Essay on The Real Cholly Breedlove

899 Words 4 Pages
In Toni Morrison’s The Bluest Eye, one of the main characters, Cholly Breedlove, can be examined through a Freudian psychoanalytic lens, as he struggles with things like the structure of his personality and the Oedipal complex. Cholly is clearly a troubled man and throughout the story he experiences difficulty in trying to find a balance between his id and superego. Cholly also struggles with the Oedipal complex, raping his daughter, Pecola. This action ties in with his id, in that he acts impulsively to fulfill his wants. Cholly Breedlove, a main character from Morrison’s novel, can be examined using Freudian psychoanalysis as he struggles to maintain his ego and as he struggles with the Oedipal complex, raping his daughter Pecola. …show more content…
He was not impatient or violent with her, and although this act is minor, it still shows how respectful he once was. Living life under his Great Aunt Jimmy, Cholly was in the best living situation that he would ever be in, which ultimately positively affected him, activating his superego. Unlike Cholly’s Superego, his id is in effect throughout the majority of the story. Cholly is impulsive, always doing what he wants and what makes him happy. When Pecola is to board with the MacTeers, Mrs. MacTeer, explaining Pecola’s situation, says that “old Dog Breedlove had burned up his house, gone inside his wife’s head, and everybody, as a result, was outdoors” (16-17). Cholly doesn’t seem to feel any guilt or remorse for putting his family outdoors. He is the reason that they are homeless, yet he does not seem to care. This shows his id in effect and the lack of his superego, or even a balance of the two. Because Cholly acts so impulsively and selfishly, he does many strange, twisted, and horrible things. Probably the most twisted thing that Cholly does is rape his daughter, Pecola. This action ties in with the Oedipal complex. Right before Cholly completes this action, “the confused mixture of his memories of Pauline and the doing of a wild and forbidden thing excite him, and a bolt of desire runs down his genitals…” (162). Cholly only ever rapes Pecola because she reminds him of Pauline, and this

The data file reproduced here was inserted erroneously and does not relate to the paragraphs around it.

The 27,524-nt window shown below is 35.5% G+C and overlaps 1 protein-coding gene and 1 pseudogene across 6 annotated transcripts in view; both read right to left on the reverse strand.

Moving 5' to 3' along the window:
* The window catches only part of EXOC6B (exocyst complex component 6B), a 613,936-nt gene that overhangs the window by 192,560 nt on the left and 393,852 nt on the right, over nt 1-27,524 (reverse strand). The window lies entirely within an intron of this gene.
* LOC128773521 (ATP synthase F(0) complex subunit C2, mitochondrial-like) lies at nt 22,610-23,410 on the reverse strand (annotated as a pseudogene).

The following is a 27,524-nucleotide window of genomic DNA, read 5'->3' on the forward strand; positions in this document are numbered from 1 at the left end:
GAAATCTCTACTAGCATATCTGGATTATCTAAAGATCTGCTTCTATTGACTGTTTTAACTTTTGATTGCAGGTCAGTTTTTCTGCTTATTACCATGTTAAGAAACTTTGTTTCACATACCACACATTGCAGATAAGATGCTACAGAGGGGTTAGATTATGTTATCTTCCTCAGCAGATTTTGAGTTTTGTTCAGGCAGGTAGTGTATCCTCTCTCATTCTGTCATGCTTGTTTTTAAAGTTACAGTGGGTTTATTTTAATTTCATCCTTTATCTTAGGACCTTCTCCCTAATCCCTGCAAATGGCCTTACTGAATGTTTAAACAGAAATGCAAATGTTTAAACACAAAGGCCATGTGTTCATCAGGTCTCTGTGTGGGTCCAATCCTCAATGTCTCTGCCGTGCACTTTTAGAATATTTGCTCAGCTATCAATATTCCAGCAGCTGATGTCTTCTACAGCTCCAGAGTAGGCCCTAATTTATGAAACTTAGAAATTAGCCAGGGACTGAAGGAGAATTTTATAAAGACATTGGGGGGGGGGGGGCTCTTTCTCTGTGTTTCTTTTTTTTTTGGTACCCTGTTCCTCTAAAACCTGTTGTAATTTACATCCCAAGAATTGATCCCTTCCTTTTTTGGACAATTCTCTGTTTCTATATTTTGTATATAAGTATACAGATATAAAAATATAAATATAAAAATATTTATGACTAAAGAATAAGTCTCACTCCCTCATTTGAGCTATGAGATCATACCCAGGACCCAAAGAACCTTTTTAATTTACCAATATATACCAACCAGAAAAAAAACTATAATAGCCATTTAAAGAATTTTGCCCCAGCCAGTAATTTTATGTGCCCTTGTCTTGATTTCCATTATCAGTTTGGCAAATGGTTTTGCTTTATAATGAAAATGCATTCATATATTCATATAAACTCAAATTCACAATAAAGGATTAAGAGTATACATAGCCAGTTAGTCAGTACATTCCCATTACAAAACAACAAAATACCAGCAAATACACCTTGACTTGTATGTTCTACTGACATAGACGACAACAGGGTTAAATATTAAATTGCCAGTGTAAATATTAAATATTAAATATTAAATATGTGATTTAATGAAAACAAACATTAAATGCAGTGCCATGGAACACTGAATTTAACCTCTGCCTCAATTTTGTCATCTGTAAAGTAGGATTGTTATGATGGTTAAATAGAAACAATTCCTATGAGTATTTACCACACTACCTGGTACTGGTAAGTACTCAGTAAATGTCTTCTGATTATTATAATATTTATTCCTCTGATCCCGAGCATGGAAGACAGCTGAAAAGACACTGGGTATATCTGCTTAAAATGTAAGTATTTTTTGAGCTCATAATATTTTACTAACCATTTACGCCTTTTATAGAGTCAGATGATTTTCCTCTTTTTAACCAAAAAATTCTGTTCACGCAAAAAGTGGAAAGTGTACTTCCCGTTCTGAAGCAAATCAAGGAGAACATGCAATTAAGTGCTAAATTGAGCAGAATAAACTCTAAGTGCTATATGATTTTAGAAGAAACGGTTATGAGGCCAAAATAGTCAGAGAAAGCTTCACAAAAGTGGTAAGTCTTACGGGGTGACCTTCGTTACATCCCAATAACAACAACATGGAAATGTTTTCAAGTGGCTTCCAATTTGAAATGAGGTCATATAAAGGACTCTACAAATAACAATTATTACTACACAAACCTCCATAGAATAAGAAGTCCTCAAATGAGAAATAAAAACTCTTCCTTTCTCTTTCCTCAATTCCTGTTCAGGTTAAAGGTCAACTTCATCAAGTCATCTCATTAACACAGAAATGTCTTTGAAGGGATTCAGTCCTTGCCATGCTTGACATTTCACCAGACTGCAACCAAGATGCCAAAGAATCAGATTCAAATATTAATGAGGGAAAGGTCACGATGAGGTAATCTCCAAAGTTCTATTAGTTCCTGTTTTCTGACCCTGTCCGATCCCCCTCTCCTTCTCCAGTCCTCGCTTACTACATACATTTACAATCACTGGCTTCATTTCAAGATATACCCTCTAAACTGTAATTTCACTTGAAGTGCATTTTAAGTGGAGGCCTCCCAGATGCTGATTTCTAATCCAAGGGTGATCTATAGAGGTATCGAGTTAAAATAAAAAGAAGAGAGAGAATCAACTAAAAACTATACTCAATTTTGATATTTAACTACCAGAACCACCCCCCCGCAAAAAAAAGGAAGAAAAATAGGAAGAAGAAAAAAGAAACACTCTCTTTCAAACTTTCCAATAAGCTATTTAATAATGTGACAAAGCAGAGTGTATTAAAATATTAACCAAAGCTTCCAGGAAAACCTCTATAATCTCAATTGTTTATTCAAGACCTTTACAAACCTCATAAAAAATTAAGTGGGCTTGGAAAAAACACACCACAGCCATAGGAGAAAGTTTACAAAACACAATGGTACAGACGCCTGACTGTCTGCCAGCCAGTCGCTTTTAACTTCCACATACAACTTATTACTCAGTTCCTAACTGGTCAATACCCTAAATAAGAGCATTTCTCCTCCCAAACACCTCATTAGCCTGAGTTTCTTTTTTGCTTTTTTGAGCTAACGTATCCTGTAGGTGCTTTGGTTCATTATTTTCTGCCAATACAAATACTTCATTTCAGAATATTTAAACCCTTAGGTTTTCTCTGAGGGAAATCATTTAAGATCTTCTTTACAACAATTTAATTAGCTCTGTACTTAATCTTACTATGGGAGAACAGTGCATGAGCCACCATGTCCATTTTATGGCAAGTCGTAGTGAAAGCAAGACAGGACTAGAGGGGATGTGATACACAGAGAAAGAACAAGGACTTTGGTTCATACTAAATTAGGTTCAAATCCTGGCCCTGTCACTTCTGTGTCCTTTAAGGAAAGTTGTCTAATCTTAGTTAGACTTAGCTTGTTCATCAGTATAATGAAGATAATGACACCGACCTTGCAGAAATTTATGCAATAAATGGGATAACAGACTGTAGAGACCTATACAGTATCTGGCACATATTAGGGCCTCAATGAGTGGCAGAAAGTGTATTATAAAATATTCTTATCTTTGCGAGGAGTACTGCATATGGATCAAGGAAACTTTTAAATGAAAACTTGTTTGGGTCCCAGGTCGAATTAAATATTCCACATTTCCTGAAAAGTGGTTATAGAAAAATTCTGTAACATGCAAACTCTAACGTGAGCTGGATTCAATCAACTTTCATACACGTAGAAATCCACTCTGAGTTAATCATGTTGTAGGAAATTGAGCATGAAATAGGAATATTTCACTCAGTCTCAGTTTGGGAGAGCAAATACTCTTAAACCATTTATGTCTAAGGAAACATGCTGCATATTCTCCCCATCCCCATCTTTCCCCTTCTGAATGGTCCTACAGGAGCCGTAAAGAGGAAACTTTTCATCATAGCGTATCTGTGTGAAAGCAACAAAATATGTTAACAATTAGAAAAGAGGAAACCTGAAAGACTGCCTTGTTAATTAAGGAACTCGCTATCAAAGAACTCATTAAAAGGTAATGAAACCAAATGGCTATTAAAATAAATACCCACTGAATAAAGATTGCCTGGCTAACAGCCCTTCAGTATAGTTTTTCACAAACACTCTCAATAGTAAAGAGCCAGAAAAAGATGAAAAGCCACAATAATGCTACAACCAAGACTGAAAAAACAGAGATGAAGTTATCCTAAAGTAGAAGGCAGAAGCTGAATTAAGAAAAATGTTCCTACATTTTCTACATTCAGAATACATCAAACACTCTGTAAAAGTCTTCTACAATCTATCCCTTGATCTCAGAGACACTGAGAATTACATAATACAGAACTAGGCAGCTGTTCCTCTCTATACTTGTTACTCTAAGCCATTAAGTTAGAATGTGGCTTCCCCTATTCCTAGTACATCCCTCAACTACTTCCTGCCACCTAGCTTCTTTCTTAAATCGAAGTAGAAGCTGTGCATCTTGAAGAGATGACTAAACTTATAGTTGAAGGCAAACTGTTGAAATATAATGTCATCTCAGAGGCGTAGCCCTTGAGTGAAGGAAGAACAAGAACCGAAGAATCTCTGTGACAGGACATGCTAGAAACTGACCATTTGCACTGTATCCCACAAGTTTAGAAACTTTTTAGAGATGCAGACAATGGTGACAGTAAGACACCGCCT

Related Documents